Below are my list of the top twenty-one practices that accelerate your success as a leader based on the most successful business leaders I know.
Below are seven pieces of advice I give to business leaders based on the most successful strategy practices I know. Whenever I discuss these in an open forum, there is always pushback from at least a few people, particularly in Japan. Some people are even offended! That’s OK.
If I am doing my job correctly, at least some people should be made to feel uncomfortable.
There is no such thing as a labor shortage. There are more excellent people out there right now than you can possibly hire, and you can have them—if you do things right!
Last week, I discussed what to let go in order to grow your business in the midst of a labor shortage. This week, as promised, I discuss what to take on. Below are my top four.
If you are a leader seeking rapid change in your company, forget about culture. Culture will take care of itself. Focus on new ways of doing things. The genesis of a new culture results from a change in behavior, not the other way around. Change the way people do things. Culture change follows as a result.
Engagement surveys mask both organizational dysfunction and organizational health. If you are using their results to make decisions, you are at risk of making the wrong ones.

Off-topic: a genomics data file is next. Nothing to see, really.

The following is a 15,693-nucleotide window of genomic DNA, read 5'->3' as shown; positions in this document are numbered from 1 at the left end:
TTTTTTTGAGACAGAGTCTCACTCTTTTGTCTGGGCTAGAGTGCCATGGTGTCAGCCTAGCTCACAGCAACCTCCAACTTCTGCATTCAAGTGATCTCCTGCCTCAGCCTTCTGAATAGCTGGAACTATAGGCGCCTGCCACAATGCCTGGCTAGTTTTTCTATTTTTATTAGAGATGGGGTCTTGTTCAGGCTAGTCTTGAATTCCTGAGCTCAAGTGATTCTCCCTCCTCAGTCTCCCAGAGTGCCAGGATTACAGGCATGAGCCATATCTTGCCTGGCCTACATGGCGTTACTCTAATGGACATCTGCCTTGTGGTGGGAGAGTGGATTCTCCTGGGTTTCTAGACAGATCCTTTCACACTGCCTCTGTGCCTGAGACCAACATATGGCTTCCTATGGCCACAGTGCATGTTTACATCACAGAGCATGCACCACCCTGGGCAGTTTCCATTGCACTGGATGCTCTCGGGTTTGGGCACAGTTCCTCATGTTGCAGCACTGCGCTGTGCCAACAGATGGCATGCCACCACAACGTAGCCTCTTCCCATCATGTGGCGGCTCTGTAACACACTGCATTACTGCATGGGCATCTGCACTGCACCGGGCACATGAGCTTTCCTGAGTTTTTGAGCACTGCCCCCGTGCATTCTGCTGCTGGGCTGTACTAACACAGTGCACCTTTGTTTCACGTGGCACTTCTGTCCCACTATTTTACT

There is nothing wrong with risk aversion.
It is only aversion to reasonable business risk that is a problem. When a business leader complains of excessive risk aversion in his staff, the underlying concerns are frequently personal. Continue reading
Some people are natural leaders, and I have met a few. For most of us, leadership is something we learn. Making the transition from an operational staff or manager to a leader of people can involve the discarding of false beliefs and misconceptions. Below are five of the most common ones I have encountered when coaching leaders at all levels, along with what I advised.
Empowering people can be motivating and serve as a boon to your business’s results, but only if you do it right. However, nothing engenders cynicism more than pro forma exercises in prima facie empowerment. Too frequently, I find ham-fisted attempts of managers at making people feel empowered, often at the behest of some kind of edict issued by HR managers who are oblivious to the damage they cause.